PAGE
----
Saturday, February 12, 2022

The Ramayana: On Compassion for the Wicked

Once upon a time a hunter was being pursued by a tiger. The hunter clambered up a tree. On reaching the top of the tree, he found that a bear was perched on one of the branches. Both realized that the tiger was more powerful than them and they entered into a pact that they would not push each other down. When the tiger arrived, he asked the bear to push the hunter down. The bear refused. Then the tiger asked the hunter to push the bear down. The hunter tried, but he failed to dislodge the bear. 

The tiger addressed the bear for the second time, “O bear, your pact with the hunter is broken, since he violated his pledge and tried to push you down. You must punish him by pushing him down.” The bear refused and chanted a hymn which is translated as: “The wicked acts committed by others are evil committed by others. They do not touch you. A pledge must be honored. For virtuous people, good conduct constitutes ornaments.”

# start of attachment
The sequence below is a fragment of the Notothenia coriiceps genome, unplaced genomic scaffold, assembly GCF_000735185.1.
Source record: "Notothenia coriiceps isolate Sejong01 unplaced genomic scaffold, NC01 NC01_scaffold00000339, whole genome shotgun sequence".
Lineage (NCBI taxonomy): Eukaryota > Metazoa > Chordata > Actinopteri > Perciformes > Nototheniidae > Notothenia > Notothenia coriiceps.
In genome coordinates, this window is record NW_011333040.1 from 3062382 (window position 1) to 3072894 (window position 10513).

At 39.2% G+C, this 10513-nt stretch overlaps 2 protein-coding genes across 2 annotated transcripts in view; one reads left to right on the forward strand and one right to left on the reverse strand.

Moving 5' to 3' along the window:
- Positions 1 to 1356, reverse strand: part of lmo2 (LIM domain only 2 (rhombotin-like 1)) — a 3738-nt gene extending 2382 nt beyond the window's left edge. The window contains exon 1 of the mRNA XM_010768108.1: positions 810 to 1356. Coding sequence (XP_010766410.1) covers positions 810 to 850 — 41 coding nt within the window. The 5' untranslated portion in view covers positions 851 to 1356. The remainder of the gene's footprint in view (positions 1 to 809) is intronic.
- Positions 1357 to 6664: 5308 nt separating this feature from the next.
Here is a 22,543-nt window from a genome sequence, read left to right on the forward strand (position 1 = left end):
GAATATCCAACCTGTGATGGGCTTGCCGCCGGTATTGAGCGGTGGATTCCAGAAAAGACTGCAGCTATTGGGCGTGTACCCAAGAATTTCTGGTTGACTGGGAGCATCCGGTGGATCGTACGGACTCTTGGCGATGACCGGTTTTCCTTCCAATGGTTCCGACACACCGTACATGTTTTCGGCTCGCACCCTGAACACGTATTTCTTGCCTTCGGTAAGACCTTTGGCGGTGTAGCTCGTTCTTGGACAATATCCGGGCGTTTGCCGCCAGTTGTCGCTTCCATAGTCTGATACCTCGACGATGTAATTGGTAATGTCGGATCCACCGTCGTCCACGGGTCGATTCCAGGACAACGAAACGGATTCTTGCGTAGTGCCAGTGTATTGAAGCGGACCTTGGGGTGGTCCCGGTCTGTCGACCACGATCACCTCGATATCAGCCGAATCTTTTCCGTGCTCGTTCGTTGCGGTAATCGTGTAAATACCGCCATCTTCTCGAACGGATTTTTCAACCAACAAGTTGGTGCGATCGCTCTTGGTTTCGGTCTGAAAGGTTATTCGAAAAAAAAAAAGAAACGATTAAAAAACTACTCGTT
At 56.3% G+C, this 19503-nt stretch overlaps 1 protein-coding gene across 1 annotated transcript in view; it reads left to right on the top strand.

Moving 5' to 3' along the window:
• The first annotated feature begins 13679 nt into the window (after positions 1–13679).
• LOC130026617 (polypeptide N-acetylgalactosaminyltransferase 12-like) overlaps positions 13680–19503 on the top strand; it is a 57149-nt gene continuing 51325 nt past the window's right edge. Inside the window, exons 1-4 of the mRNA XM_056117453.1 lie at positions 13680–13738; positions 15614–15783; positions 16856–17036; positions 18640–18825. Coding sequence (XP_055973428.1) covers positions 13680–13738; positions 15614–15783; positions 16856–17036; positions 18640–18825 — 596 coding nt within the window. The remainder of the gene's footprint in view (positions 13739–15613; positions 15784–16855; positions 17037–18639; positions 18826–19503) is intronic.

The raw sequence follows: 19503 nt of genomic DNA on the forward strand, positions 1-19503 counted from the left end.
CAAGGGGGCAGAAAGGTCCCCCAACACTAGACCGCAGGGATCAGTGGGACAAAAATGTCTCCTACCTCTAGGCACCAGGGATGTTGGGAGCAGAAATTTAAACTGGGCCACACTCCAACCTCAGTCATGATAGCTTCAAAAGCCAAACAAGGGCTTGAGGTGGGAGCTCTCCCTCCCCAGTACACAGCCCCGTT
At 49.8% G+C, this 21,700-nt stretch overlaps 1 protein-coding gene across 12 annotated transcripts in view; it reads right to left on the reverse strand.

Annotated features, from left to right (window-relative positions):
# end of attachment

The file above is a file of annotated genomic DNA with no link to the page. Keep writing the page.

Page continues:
This story of hunter, bear, and the tiger was told by Sita to Hanuman in the Ramayana (in the section called Yuddha Kanda (the Book of War)). After Rama had killed the demon king of Lanka, Ravana, and won the war, he asked Hanuman to go to Sita, who was being held as a prisoner in Lanka, and inform her of his victory. When Hanuman met Sita, he first gave her Rama’s message and then asked her permission to kill the demon women who were guarding her and had oppressed her during the period of her captivity in Lanka.  

Sita told Hanuman that the wicked should not be killed. She narrated the story of the hunter, bear, and tiger. She insisted that it was virtuous to show compassion to the wicked. Hanuman accepted Sita’s teaching and spared the life of the demon women.

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